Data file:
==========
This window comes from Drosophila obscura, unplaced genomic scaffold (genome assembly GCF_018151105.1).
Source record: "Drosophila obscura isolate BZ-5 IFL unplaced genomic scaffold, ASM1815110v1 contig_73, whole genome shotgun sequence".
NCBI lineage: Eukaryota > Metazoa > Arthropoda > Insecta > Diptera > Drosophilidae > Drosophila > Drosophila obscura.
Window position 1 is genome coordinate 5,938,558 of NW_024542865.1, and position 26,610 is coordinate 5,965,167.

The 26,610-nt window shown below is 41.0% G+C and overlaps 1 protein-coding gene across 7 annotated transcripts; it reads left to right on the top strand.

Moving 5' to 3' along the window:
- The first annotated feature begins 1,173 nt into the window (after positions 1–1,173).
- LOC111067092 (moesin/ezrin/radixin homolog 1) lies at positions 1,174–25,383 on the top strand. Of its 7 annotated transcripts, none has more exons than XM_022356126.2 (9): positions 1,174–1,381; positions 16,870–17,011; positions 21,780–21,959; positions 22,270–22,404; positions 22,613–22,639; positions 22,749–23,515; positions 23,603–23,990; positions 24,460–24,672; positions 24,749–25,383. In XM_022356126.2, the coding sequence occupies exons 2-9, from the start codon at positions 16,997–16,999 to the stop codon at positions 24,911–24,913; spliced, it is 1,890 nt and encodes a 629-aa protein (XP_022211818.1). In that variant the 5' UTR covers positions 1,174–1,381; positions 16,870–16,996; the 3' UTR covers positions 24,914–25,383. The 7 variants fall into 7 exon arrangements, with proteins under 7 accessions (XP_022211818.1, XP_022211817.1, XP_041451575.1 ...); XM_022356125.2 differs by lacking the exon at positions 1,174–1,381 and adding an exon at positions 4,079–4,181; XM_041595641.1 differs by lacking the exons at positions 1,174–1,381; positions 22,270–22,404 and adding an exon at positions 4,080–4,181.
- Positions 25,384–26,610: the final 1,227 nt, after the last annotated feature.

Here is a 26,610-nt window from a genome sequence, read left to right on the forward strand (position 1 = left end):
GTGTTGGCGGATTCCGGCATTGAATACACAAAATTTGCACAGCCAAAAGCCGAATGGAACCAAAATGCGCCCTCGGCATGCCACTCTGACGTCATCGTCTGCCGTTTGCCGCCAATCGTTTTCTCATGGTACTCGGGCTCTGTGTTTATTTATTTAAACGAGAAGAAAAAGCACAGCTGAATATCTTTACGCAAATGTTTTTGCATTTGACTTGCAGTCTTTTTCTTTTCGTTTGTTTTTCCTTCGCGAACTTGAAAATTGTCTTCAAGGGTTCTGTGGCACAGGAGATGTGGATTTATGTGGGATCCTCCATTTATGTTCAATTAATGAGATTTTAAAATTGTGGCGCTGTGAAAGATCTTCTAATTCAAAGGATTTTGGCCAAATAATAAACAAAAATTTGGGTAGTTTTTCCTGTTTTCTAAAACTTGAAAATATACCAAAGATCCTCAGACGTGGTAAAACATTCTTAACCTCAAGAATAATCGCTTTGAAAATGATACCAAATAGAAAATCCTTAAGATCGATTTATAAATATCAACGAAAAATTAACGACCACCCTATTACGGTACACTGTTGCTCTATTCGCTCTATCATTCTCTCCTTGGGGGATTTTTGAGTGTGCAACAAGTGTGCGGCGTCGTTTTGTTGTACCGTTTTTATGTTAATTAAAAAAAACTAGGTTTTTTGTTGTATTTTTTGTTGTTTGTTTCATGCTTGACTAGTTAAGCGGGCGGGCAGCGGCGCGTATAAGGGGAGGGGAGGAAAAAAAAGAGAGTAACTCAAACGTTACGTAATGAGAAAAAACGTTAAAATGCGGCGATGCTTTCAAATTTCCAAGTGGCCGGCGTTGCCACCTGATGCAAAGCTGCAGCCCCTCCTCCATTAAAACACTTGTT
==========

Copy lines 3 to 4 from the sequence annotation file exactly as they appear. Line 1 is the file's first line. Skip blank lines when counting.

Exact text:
NCBI lineage: Eukaryota > Metazoa > Arthropoda > Insecta > Diptera > Drosophilidae > Drosophila > Drosophila obscura.
Window position 1 is genome coordinate 5,938,558 of NW_024542865.1, and position 26,610 is coordinate 5,965,167.